"I do not think about it."
Translation:Nemyslím na to.
My answer-- ‘Já nemyslím na to -- was considered incorrect. Why is that?
the simple answer is that it looks and sounds very foreign. unfortunately, going beyond simple gets tricky fast, as it ventures straight into one of the two most frustrating areas of czech grammar for foreign learners.
the issue is that outside of sentence-initial positions, the pronomial "to" (i.e., one used instead of a noun rather than with one) and its combinations with prepositions behave like weak enclitics. they want to sit in the second position in the clause, after the first unit of meaning. (they are weak because when more enclitics cluster up in that slot, they tend to go as the last ones.) maybe a few examples without clustering:
- Na to nemyslím. and Na to já nemyslím. and even Na to nemyslím já. are all ok because "na to" is not an obligatory enclitic. it can start a clause.
- Nemyslím na to. is ok, second position.
- Já na to nemyslím. ditto
- Já nemyslím na to. has "na to" in the third slot and that makes it sound really foreign. it is similar to Já nevidím ho.
czechs do not make this mistake, even if most of us can't explain what the mistake consists of. we are not taught about obligatory or weak enclitics in grade school, and most of us never learn what those might be. somehow we feel our way through it, get it through osmosis. (and here is where the course has two alternatives. start accepting the foreign word order just to avoid debating it over and over, or let the student fail repeatedly and eventually figure it out by feel.)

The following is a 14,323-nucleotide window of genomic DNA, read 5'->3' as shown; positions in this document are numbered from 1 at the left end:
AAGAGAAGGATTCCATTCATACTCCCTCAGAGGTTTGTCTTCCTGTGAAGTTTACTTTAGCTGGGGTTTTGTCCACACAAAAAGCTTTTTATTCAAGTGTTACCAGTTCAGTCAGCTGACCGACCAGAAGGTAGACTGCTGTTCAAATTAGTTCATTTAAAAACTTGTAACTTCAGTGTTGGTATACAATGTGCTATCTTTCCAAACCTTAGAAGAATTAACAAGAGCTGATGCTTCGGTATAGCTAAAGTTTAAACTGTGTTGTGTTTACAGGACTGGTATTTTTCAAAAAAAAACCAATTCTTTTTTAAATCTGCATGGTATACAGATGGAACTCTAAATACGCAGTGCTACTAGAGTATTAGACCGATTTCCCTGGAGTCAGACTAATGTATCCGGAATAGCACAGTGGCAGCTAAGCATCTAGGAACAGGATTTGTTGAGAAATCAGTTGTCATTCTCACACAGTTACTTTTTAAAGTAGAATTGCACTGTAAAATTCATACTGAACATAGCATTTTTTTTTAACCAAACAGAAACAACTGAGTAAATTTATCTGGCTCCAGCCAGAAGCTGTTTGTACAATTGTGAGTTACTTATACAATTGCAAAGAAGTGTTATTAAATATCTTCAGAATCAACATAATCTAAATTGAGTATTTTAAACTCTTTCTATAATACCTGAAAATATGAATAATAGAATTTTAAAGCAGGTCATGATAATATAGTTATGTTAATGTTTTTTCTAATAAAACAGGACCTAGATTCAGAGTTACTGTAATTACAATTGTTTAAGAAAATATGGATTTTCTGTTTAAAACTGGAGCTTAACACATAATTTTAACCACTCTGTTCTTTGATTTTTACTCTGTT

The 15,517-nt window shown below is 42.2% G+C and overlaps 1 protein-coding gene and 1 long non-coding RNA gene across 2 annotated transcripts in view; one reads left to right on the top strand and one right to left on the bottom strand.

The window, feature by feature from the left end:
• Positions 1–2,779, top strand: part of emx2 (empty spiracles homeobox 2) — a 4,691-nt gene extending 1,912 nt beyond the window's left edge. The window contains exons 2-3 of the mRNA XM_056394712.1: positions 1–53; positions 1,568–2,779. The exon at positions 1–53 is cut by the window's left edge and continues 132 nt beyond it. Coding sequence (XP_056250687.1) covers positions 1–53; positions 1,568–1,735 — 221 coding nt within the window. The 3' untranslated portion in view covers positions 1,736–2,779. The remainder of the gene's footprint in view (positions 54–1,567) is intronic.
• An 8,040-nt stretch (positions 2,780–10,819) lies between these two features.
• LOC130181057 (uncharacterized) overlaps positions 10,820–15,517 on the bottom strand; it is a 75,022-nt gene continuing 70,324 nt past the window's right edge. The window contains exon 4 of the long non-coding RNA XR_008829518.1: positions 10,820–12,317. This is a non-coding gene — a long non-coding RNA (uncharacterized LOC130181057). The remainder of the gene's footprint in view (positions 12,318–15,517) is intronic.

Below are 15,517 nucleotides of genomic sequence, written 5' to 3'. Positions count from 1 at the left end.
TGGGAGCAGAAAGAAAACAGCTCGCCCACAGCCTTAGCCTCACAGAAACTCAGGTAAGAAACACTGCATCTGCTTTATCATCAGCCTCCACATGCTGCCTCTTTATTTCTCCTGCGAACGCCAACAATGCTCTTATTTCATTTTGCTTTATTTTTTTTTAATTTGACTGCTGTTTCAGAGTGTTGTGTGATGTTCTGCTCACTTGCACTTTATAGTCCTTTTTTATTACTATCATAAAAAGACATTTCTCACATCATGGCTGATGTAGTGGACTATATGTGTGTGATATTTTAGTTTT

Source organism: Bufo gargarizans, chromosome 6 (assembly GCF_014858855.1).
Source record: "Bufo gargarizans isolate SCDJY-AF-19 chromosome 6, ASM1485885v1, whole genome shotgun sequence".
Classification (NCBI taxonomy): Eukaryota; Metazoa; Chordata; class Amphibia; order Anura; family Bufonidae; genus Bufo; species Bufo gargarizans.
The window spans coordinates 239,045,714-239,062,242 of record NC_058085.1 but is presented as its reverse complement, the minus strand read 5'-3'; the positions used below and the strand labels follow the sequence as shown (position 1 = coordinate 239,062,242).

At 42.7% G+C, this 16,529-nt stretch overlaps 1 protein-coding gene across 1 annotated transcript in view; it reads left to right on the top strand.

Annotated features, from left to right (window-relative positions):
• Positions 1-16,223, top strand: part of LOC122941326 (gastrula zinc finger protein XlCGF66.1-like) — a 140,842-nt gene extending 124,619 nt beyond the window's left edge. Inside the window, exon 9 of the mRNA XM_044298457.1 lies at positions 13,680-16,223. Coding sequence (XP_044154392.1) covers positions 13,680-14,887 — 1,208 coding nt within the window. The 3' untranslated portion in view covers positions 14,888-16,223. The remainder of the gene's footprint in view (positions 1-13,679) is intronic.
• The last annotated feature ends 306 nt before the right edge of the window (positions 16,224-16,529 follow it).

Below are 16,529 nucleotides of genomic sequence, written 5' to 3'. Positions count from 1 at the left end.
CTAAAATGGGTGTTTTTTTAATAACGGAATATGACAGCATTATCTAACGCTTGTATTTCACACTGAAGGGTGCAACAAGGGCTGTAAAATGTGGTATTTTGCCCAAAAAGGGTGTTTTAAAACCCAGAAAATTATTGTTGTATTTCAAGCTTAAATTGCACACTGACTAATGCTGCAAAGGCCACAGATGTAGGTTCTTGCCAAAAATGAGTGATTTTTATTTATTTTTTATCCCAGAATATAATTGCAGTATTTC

if you google "já nemyslím na to" in books, you will find hits, but they will all continue the sentence, often with a subordinate clause describing the "it" that i don't think about. this is done to avoid separating the subordinate clause from the "to" that it depends on.
- Já nemyslím na to, že padnu. (I am not thinking about being killed.)
- Já nemyslím na to, co by řekl můj kardiolog. (I don't think about what my cardiologist would say.)
Thank you for your VERY informative reply. Once I manage to digest it all, I should get the word order right in the future! (Doufám.)
I asked my Czech wife how you say this and she said 'nemyslim o tom', yet you say it's wrong??
It is definitely not Standard Czech, actually it sounds very odd to me.
However, I was wondering where it came from. So I just did a quick survey among friends from four major Czech and Moravian cities, but all of them consider 'nemyslim o tom' odd as well.
Well, according to Google, there are people using that phrase: https://www.google.cz/search?client=ubuntuhs=DDrq=%22nemysl%C3%ADm+o+tom%22oq=%22nemysl%C3%ADm+o+tom%22gs_l=psy-ab.3...3102.4544.0.4722.214.171.124.0.0.0.177.293.0j2.2.0....0...1.1.64.psy-ab..0.0.0....0.UKTHaFV7zzc
However, it sounds odd to me too and I have never heard someone saying that.
These (at least first ten) are correct in their contexts. None of them means simple "I do not think about it."
"o tom" is not accusative case. But this lesson dedicated to accusative. Therefore "na to" uses here
"To na nemsylím" was not accepted and corrected to "Na to nemyslím". Is it just a difference in emphasis by changing the word order, or is the first one incorrect or strange-sounding? Thanks
mark, a preposition like 'na' almost always comes before the word it modifies, right?